Paul Before Festus: Part 4 of 4 (series: Lessons on Acts)
by John Lowe
20 And because I doubted of such manner of questions, I asked him whether he would go to Jerusalem, and there be judged of these matters.
21 But when Paul had appealed to be reserved unto the hearing of Augustus, I commanded him to be kept till I might send him to Caesar.
22 Then Agrippa said unto Festus, I would also hear the man myself. To morrow, said he, thou shalt hear him.
“And because I doubted of such manner of questions.”(20) Luke is at a loss regarding how to investigate these questions. He pictures the Roman governor in an awkward situation, holding as a Roman prisoner one who is guilty of no infraction of Roman law, but is involved only in Jewish religious disputes. Luke thus sends a message to perspective Roman readers; don’t arrest Christians, or you will find yourself in an embarrassing legal situation.
Actually, Festus was in a sort of hot seat here. The charge against Paul was sedition and for that he should die, but he had committed no crimes. Now Paul has appealed to Caesar. What are you going to do with a prisoner like that? So he asked Agrippa to help him out.
“But when Paul had appealed to be reserved unto the hearing of Augustus.”(21)“Augustus,” meaning “reverend” or “worshipped one,” though originally a family name had by now become an official title of the Emperor.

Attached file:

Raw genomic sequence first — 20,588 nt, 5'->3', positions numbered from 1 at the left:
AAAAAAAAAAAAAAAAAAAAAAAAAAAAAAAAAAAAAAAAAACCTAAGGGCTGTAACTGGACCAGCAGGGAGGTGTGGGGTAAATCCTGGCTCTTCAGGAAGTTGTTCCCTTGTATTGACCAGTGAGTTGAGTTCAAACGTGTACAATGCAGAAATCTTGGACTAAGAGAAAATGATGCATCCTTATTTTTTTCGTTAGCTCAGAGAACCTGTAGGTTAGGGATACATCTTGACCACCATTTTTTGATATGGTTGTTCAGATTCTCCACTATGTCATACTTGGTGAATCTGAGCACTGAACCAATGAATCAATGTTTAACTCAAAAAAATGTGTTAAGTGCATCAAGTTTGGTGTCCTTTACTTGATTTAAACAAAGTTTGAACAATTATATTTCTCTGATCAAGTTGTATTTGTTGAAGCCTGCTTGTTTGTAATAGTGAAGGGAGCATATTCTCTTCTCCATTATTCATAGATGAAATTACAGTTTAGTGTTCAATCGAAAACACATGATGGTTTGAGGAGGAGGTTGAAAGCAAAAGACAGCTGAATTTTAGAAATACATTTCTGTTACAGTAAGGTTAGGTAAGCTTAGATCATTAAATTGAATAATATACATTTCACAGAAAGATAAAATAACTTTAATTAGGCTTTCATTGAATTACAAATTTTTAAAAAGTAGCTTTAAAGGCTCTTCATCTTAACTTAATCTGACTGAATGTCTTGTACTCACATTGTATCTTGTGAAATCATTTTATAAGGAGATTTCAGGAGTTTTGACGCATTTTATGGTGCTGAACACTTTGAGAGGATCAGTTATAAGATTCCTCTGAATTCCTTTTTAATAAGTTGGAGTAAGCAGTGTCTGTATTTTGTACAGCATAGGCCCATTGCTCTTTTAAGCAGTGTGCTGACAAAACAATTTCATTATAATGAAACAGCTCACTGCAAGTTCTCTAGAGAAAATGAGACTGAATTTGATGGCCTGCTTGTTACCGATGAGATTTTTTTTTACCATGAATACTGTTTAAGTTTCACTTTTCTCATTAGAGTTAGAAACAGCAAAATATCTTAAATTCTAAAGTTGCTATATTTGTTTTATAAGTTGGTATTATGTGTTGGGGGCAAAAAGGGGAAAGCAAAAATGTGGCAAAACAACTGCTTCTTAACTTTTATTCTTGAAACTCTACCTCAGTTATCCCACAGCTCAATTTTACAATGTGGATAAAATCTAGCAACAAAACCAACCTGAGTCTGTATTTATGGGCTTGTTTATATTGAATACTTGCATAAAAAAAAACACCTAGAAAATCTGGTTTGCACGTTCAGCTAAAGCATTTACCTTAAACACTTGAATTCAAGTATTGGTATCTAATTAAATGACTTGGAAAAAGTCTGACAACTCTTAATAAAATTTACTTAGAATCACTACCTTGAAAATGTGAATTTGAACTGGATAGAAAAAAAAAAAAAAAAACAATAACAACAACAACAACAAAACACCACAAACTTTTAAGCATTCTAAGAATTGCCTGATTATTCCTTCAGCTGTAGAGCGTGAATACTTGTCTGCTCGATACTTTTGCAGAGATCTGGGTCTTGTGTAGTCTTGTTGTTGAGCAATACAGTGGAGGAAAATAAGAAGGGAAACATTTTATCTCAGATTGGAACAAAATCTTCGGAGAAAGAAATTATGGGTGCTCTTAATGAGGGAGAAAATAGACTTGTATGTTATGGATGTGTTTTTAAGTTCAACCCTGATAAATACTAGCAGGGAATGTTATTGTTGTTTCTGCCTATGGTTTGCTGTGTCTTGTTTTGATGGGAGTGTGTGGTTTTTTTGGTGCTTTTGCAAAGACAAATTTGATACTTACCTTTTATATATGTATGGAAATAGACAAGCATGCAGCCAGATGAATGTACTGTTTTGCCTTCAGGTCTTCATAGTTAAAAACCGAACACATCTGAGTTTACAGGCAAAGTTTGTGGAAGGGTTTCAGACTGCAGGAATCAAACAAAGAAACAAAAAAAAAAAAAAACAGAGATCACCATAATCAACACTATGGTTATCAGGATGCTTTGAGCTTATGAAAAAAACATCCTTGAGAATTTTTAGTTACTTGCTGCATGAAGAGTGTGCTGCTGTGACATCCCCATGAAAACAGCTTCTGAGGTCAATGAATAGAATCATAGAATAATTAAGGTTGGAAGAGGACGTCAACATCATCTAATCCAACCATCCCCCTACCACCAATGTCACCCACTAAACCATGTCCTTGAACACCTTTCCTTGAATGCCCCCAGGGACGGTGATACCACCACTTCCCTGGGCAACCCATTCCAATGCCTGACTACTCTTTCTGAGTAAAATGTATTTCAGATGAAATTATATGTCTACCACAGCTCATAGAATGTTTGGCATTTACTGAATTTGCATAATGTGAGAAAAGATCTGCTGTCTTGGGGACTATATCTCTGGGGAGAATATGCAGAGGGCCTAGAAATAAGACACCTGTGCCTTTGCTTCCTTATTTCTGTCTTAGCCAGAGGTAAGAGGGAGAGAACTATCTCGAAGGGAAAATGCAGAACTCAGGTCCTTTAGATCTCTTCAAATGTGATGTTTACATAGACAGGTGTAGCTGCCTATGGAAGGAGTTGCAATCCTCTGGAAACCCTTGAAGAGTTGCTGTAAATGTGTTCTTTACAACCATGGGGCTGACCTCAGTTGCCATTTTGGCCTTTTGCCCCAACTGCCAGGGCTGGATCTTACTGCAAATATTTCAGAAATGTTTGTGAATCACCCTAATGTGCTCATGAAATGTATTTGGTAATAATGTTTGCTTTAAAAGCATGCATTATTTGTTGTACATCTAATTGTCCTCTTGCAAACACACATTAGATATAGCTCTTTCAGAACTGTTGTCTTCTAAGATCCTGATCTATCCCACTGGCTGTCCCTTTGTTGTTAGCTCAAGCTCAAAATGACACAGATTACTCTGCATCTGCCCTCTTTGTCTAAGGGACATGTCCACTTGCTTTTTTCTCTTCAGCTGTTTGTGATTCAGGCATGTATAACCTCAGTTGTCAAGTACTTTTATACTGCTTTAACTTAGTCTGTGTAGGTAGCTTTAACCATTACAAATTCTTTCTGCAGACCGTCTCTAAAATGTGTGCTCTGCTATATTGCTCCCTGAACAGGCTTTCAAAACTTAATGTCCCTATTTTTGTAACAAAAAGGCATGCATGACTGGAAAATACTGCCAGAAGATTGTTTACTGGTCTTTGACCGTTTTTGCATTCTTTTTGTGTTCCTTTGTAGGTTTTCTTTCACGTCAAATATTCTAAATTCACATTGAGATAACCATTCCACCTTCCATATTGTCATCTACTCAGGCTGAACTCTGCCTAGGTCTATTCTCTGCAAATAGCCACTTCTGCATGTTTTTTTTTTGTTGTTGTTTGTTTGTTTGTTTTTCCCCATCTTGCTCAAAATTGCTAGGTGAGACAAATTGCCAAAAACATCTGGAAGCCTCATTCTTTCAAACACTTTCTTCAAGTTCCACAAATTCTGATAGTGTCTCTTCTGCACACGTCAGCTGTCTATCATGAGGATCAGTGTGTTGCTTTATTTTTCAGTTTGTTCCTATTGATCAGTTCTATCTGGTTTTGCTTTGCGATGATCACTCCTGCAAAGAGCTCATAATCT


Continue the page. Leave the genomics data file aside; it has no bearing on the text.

“I would also hear the man myself.”(22)This clause can also be translated “I have been wanting to hear . . .” which would make the parallel to Herod Antipas role in Jesus’ trial clearer (Luke 23:8; thus another parallel between the passion stories of Jesus and Paul (20:22; 21:1). This would also suggest that in each case the motive was a matter of curiosity rather than a quest for truth (24:25). I’m of the opinion that Agrippa had previously heard about Paul and was actually anxious to hear him speak. He wanted to know more about the charges and he wanted to hear what Paul would have to say. So they arrange for a meeting.
As a newcomer, Festus would naturally want the counsel of Agrippa, who knew Judaism but was more sympathetic to Roman interests than the priestly aristocracy was proving to be. Agrippa had a good Greek education, and Festus might have gravitated to him as one of the few local people with whom he could discuss such matters. Festus follows Agrippa’s advice, and he doesn’t need to worry about Jerusalem aristocrats complaints against his recommendation being conveyed to Caesar’s tribunal (25:26).
It is interesting to see how this meeting was arranged by a king and a governor. Yet all the while they were actually fulfilling prophecy even though they were unaware of this. Paul is to appear before kings as the Lord had said.